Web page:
May 16, 2015 21:00
He who finds his fatherland sweet is only a cute beginner; he for whom every land is
like his own is already a strong man; but is only perfect he for whom the whole world is a foreign country.
Ugo da San Vittore
The actual essence of karaoke-culture can be found in the ostentation of an anonymous I with the help of simulation games.
Today people are more interested in running away from themselves than to discover their authentic self. Meanwhile, the I has become boring and belongs to another culture. The possibility of transforming oneself, of living metamorphoses and of teleporting ourselves into something or someone else is much more interesting than digging inside the I. The culture of narcissism has been transmuted into karaoke-culture, or has simply become its consequence.
What does it mean to be an emigrant twice? Will I find the right place to live? Does it exist the right place? Artwork as experience of life: Life as art: Art as job?
Is beauty conditioned by one’s historical background, by one’s childhood roots? In which terms can we talk of identity, belonging and roots, today, in the ’10s of this twenty-first century? What differentiates us, if anything does, from the previous centuries and modernity? And in what measure can we play today with our identity, an ontologically complex and fractal entity, to put in dialogue with past and future, reinventing it as we like? Are there privileges that allow us to do it with more or less freedom? What are they? As a European citizen, am I perhaps freer than my brother?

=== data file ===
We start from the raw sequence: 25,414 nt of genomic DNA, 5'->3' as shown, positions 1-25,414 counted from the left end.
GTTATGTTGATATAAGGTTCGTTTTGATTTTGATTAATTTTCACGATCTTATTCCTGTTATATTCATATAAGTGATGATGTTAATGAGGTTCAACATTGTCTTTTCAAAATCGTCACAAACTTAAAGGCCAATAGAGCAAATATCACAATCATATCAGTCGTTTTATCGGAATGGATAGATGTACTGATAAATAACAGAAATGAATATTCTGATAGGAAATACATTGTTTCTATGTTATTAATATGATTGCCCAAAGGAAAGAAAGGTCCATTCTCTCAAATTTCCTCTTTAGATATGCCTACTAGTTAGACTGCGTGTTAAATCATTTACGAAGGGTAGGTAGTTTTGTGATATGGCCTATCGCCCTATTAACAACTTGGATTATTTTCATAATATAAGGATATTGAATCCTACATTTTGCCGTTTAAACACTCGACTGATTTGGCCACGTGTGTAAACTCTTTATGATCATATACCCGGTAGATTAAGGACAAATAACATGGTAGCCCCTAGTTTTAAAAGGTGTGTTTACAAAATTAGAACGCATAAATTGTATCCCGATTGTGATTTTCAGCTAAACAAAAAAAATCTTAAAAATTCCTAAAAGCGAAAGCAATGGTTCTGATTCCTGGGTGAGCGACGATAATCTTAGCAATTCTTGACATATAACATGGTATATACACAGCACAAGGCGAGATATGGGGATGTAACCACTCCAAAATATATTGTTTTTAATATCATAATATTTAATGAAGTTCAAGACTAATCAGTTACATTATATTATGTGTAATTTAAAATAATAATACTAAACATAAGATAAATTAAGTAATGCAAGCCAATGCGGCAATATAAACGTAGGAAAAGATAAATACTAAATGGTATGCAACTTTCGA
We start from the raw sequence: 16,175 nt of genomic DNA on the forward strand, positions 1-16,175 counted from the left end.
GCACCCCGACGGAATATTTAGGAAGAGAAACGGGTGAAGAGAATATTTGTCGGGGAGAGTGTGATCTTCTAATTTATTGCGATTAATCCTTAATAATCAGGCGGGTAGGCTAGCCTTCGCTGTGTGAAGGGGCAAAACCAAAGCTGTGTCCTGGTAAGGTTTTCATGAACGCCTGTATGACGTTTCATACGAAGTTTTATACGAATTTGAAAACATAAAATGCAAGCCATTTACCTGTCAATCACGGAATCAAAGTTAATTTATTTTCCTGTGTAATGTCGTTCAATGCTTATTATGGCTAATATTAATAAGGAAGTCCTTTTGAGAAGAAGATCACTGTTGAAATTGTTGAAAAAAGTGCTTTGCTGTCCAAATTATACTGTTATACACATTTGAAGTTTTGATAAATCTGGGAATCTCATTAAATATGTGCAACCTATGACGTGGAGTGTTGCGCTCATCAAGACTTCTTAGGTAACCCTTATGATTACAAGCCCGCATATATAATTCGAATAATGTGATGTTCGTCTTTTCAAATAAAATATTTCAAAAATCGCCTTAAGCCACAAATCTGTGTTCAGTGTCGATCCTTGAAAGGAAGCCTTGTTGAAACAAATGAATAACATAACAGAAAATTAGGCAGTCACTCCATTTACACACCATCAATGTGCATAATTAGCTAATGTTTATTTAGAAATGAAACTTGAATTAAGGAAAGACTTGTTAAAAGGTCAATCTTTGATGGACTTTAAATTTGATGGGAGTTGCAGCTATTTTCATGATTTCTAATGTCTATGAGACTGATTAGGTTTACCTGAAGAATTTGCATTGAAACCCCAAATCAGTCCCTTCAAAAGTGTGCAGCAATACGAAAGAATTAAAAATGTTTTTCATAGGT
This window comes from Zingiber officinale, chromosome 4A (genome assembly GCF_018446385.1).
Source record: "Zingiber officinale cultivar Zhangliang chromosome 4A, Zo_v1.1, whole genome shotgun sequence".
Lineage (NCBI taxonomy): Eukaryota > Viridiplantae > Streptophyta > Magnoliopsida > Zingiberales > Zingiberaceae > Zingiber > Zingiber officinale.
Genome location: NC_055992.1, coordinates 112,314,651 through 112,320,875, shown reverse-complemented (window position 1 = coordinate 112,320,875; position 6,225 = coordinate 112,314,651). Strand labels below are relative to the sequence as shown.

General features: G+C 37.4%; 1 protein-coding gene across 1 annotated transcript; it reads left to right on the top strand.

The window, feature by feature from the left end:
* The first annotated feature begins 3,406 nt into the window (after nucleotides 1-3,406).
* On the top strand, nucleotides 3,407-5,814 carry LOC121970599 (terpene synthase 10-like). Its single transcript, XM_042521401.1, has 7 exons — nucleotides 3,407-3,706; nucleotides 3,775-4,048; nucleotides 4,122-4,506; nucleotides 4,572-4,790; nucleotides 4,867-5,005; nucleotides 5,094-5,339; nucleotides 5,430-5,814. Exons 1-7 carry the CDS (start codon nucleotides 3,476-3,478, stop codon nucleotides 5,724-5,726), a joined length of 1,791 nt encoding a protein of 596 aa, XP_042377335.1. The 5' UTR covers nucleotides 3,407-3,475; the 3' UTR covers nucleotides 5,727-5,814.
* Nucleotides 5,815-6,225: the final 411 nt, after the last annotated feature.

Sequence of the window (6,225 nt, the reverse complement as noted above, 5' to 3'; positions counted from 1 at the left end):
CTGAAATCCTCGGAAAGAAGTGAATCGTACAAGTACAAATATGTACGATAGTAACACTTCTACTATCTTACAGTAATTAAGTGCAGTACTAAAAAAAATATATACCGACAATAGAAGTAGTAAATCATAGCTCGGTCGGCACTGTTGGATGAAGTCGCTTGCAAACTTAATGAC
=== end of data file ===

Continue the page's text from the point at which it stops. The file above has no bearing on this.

What is the relationship between citizenship, freedom and imagination?
Italian-Albanian choreographer Glen Çaçi decides to articulate these and other questions. As a new European citizen, he explores his Albanian roots with his brother, who also emigrated to Europe in the ’90s, and who has been missing from Albania for sixteen years but is still awaiting Spanish citizenship.
They both, from different point of views and conditions, confront each other on stage through their memories of Albania, a pre-globalization Albania lived during their childhood and adolescence; an Albania that they therefore reinvent by necessity on an imaginative-mnemonic level through their current perspectives.
KK is a political-performative reflexion on territorial property and cultural identity, filtered through a dry and stinging irony; a contemporary choreographic translation of the aesthetics of a post-communist childhood.